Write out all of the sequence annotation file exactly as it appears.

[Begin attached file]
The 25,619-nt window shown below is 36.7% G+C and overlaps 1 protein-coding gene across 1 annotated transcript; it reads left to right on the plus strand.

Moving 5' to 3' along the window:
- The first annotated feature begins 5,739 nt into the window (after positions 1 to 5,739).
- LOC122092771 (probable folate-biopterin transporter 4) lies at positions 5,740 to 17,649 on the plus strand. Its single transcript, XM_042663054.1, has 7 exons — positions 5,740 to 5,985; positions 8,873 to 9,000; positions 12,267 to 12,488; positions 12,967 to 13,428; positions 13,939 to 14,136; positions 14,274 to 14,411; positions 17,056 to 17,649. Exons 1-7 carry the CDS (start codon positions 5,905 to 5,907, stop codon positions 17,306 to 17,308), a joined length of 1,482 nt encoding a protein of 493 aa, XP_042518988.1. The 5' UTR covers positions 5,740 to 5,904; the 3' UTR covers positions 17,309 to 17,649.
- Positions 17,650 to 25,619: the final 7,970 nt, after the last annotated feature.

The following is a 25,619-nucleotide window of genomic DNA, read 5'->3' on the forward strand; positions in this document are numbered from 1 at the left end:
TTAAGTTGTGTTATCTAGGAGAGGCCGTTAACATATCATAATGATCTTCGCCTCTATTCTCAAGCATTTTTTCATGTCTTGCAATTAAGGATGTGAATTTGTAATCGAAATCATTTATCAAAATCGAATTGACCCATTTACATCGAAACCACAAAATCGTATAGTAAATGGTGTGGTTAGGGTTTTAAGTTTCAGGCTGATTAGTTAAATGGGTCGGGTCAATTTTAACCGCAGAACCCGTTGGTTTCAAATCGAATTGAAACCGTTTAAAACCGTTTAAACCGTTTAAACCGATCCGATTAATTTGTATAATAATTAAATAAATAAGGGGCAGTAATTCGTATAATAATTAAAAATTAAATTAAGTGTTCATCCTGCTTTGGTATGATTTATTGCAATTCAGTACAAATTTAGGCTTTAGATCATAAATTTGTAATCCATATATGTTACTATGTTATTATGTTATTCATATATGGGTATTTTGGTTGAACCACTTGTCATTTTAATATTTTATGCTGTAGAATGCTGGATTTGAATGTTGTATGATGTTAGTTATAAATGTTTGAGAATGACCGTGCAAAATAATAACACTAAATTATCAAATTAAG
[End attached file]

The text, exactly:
The 25,619-nt window shown below is 36.7% G+C and overlaps 1 protein-coding gene across 1 annotated transcript; it reads left to right on the plus strand.

Moving 5' to 3' along the window:
- The first annotated feature begins 5,739 nt into the window (after positions 1 to 5,739).
- LOC122092771 (probable folate-biopterin transporter 4) lies at positions 5,740 to 17,649 on the plus strand. Its single transcript, XM_042663054.1, has 7 exons — positions 5,740 to 5,985; positions 8,873 to 9,000; positions 12,267 to 12,488; positions 12,967 to 13,428; positions 13,939 to 14,136; positions 14,274 to 14,411; positions 17,056 to 17,649. Exons 1-7 carry the CDS (start codon positions 5,905 to 5,907, stop codon positions 17,306 to 17,308), a joined length of 1,482 nt encoding a protein of 493 aa, XP_042518988.1. The 5' UTR covers positions 5,740 to 5,904; the 3' UTR covers positions 17,309 to 17,649.
- Positions 17,650 to 25,619: the final 7,970 nt, after the last annotated feature.

The following is a 25,619-nucleotide window of genomic DNA, read 5'->3' on the forward strand; positions in this document are numbered from 1 at the left end:
TTAAGTTGTGTTATCTAGGAGAGGCCGTTAACATATCATAATGATCTTCGCCTCTATTCTCAAGCATTTTTTCATGTCTTGCAATTAAGGATGTGAATTTGTAATCGAAATCATTTATCAAAATCGAATTGACCCATTTACATCGAAACCACAAAATCGTATAGTAAATGGTGTGGTTAGGGTTTTAAGTTTCAGGCTGATTAGTTAAATGGGTCGGGTCAATTTTAACCGCAGAACCCGTTGGTTTCAAATCGAATTGAAACCGTTTAAAACCGTTTAAACCGTTTAAACCGATCCGATTAATTTGTATAATAATTAAATAAATAAGGGGCAGTAATTCGTATAATAATTAAAAATTAAATTAAGTGTTCATCCTGCTTTGGTATGATTTATTGCAATTCAGTACAAATTTAGGCTTTAGATCATAAATTTGTAATCCATATATGTTACTATGTTATTATGTTATTCATATATGGGTATTTTGGTTGAACCACTTGTCATTTTAATATTTTATGCTGTAGAATGCTGGATTTGAATGTTGTATGATGTTAGTTATAAATGTTTGAGAATGACCGTGCAAAATAATAACACTAAATTATCAAATTAAG